The long-term prognostic significance of a coronary artery calcium (CAC) score of 0 is poorly defined in younger adults. We evaluated this among participants aged 45 to 55 years from the Multi-Ethnic Study of Atherosclerosis, and assessed whether additional biomarkers can identify subgroups at increased absolute risk. We included 1,407 participants (61% women) without diabetes or severe hypercholesterolemia, with estimated 10-year risk <20% and CAC = 0. We evaluated all and hard cardiovascular disease (CVD) events, overall and among subjects with each of the following: high-sensitivity C-reactive protein levels ≥2 mg/L, homocysteine ≥10 µmol/L, high-sensitivity cardiac troponin T ≥95th percentile, lipoprotein (a) >50 mg/dl, triglycerides ≥175 mg/dl, apolipoprotein B ≥130 mg/dl, albuminuria, thoracic aortic calcium, aortic valve calcium (AVC), mitral annular calcium, ankle-brachial index <0.9, any carotid plaque, and maximum internal carotid artery intima-media thickness (ICA-IMT) ≥1.5 mm. Median follow-up was 16 years, and overall CVD event rates were low (4% at 15 years). For most exposures evaluated, rates of all CVD events were <6 per 1,000 person-years, except for ICA-IMT ≥1.5 mm (6.43) and AVC (13.8). The number needed to screen to detect ICA-IMT ≥1.5 mm was 8, and 84 for AVC. Among participants with borderline/intermediate risk or premature family history, hard CVD event rates were <7 per 1,000 for most exposures, except for ICA-IMT ≥1.5 mm (8.25), albuminuria (8.30), and AVC (13.47). Nonsmokers and those with ICA-IMT <1.5 mm had very low rates. In conclusion, our results demonstrate a favorable long-term prognosis of CAC = 0 among adults aged ≤55 years, particularly among nonsmokers. ICA-IMT testing could be considered for further risk assessment in adults ≤55 years with CAC = 0 and uncertain management.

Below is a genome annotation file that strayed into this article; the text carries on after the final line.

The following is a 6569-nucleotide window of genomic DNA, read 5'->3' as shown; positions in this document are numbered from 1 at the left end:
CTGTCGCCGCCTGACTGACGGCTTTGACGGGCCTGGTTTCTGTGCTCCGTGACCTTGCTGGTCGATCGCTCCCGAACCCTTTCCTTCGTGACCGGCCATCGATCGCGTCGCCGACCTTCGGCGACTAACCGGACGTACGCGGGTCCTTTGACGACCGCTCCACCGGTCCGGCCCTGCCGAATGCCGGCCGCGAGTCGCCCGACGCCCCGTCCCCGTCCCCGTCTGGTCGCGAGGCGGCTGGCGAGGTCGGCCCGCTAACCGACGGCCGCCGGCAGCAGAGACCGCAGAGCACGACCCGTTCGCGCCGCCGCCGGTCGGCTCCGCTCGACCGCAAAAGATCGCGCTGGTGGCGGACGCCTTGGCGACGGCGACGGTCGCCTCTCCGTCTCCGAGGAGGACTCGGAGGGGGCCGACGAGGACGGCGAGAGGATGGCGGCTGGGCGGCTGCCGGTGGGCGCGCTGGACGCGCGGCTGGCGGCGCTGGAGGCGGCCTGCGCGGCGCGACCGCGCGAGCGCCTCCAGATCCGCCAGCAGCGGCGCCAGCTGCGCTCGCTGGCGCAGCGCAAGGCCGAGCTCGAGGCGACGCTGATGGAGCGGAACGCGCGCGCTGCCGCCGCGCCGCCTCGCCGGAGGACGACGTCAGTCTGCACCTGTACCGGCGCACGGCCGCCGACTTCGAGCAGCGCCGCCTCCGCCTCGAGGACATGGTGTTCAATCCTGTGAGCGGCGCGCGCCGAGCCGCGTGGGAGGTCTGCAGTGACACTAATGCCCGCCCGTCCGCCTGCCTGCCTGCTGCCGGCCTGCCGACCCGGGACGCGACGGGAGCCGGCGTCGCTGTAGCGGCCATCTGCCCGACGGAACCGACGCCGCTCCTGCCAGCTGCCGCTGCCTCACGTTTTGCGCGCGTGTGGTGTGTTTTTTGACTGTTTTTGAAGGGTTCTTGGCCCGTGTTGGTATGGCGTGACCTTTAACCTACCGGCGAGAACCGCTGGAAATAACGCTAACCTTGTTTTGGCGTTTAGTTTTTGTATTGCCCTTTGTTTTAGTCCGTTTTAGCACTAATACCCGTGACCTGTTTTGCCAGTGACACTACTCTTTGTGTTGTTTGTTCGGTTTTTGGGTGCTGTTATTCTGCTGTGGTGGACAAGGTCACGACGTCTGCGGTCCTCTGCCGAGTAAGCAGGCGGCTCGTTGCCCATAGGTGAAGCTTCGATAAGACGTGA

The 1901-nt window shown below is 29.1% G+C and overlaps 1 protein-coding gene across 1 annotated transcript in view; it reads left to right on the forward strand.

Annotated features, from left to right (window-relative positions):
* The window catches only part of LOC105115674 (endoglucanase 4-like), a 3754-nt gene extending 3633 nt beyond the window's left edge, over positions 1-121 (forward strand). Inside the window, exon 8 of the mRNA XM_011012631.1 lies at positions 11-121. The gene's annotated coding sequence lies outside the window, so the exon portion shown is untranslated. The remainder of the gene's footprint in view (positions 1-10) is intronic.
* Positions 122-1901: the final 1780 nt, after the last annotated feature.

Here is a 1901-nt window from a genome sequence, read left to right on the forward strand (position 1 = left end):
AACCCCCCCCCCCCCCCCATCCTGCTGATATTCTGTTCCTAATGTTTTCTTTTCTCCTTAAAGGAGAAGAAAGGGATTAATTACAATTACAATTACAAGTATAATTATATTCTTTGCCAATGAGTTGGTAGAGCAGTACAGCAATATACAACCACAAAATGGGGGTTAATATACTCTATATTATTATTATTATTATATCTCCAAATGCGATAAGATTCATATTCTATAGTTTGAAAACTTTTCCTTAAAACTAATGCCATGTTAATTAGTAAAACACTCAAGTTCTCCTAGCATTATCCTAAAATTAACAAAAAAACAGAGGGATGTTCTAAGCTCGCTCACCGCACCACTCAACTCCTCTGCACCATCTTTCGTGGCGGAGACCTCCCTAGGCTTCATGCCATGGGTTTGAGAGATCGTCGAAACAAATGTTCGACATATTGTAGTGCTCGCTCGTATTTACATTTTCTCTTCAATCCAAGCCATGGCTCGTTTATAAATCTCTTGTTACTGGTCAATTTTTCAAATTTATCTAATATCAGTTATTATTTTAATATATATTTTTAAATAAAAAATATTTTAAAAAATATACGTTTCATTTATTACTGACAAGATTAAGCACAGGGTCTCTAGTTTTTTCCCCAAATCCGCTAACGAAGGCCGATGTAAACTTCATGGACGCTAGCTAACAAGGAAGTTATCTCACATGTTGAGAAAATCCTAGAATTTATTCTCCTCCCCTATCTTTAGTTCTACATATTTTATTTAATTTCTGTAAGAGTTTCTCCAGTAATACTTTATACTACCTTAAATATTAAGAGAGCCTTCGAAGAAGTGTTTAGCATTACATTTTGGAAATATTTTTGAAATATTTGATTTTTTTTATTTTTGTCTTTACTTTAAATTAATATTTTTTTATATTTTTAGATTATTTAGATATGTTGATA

ASJC Scopus subject areas
- Cardiology and Cardiovascular Medicine